San Diego Business Journal


Nels Jensen

— A key argument to expand the San Diego Convention Center is to ensure it remains the long-term home of Comic-Con International. Comic-Con is signed through 2021, though it has had to cap attendance at about 130,000 since 2006. The event organizers, a company named San Diego Comic Convention, has not been shy about their desire for contiguous expansion of the convention center and suggested the event could be hosted elsewhere. Meanwhile, they continue to plant roots here. They aim to raise $25 million to open Comic-Con Museum in Balboa Park by late 2020 or 2021, and this summer they paid $15 million to acquire a 29,000 square foot office in Little Italy from International Education Management.

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IEM turned a nice profit on the Little Italy property, which was built in 1972. IEM bought it in November 2014 for $6.35 million, according to CoStar data.

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This weekend will be the last time a group in Salt Lake City can refer to its annual pop culture convention as “formerly known as Salt Lake Comic Con.” It is part of penalties imposed following a jury verdict in a trademark infringement case won by San Diego Comic Convention. The ruling by U.S. District Judge Anthony Battaglia included $20,000 in damages to San Diego Comic Convention and another $3.9 million in legal and expert fees. San Diego Comic Convention rightfully takes its trademark issues seriously, and it does have licensing agreements with conventions in Boston, Montreal and others. How important is it for the local Comic-Con to remain among the largest? A group in 2006 started New York Comic Con, held every October. This fall it is expected to crack the 200,000 mark in attendance. It may be the next trademark case for San Diego Comic Convention.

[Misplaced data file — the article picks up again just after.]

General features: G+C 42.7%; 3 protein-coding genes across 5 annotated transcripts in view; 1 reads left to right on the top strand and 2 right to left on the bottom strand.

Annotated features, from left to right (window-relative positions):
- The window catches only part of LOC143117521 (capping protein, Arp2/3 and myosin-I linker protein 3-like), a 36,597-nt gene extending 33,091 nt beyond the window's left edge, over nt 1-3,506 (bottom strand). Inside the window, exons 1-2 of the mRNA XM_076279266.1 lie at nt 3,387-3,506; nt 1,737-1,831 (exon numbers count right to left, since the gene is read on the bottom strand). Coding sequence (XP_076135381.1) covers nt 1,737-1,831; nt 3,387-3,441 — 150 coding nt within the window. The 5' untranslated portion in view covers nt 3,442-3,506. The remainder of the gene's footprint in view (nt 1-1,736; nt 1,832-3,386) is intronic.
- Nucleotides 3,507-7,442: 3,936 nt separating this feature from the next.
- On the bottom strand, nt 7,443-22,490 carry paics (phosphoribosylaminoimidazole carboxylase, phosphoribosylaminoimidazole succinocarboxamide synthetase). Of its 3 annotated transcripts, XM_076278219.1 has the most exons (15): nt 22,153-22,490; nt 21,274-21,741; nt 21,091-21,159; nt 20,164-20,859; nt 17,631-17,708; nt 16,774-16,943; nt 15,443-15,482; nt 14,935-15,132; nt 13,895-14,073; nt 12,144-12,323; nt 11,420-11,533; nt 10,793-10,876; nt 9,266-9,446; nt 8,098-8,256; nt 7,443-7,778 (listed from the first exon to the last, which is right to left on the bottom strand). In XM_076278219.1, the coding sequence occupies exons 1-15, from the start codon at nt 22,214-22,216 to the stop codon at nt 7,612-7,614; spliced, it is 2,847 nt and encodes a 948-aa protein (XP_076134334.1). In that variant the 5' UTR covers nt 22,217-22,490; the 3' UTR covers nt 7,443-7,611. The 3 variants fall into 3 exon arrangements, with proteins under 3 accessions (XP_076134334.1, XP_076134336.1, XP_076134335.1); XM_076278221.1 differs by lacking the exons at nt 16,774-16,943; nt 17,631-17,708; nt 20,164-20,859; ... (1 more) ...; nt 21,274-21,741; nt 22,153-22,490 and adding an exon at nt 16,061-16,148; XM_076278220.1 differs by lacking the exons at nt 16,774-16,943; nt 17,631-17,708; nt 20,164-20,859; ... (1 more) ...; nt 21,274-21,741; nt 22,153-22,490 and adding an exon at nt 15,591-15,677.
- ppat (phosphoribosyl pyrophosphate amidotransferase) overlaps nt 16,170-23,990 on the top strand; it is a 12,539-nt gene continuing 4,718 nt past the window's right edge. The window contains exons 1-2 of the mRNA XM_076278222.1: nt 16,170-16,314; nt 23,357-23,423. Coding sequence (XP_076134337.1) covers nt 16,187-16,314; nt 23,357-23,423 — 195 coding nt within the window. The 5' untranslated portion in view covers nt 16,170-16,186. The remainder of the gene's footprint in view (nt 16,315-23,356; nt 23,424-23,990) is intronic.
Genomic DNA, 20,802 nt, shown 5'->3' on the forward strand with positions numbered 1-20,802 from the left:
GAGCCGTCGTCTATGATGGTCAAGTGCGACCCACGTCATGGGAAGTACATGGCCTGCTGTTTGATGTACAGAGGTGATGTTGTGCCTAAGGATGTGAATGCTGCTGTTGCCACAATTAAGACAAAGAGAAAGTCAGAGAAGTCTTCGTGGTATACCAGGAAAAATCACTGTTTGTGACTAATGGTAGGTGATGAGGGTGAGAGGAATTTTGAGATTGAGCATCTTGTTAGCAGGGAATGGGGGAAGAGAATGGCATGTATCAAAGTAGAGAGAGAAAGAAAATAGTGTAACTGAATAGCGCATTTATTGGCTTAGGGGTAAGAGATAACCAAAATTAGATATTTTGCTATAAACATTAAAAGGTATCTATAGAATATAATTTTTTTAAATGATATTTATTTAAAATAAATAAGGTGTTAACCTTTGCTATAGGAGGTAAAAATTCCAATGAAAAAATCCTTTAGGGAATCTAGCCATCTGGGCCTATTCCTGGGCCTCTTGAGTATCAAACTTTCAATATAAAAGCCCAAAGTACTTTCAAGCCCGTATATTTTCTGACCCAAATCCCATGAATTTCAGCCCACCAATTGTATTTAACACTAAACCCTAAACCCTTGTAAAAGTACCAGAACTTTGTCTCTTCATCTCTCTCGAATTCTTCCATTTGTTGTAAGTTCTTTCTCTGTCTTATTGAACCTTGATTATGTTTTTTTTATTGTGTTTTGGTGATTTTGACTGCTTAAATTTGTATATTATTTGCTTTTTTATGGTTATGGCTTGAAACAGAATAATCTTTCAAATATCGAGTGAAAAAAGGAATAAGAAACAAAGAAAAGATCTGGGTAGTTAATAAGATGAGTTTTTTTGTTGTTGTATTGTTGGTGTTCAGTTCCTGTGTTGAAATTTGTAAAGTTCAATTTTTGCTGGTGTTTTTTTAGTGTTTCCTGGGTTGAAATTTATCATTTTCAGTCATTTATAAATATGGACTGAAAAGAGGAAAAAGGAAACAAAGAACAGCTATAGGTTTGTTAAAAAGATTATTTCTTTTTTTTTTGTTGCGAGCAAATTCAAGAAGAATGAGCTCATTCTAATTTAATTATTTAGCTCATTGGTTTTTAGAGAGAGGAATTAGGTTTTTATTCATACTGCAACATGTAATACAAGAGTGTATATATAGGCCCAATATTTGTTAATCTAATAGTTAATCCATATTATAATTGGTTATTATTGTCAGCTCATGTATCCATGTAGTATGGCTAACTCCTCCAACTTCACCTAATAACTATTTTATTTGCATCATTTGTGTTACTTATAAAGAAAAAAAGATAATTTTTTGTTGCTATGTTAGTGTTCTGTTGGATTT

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Randy Bogle and CBRE Executive Managing Director John Frager were among my classmates in the LEAD San Diego Influence program in 2016. It turns out Bogle was Frager’s commanding officer in the Navy from 1983-84, first here and then in Guam with a new squadron of forward-deployed helicopters. Frager recalls how Bogle regularly gave him check-flights with many “compounding emergencies,” which sometimes resulted in failure and often followed by laughter over a beer. Frager says those tough flight lessons came in handy when he was flying at night in the Indian Ocean, and Bogle’s classic leadership skills left an impression on his young lieutenants.

Editor-in-Chief Nels Jensen can be reached via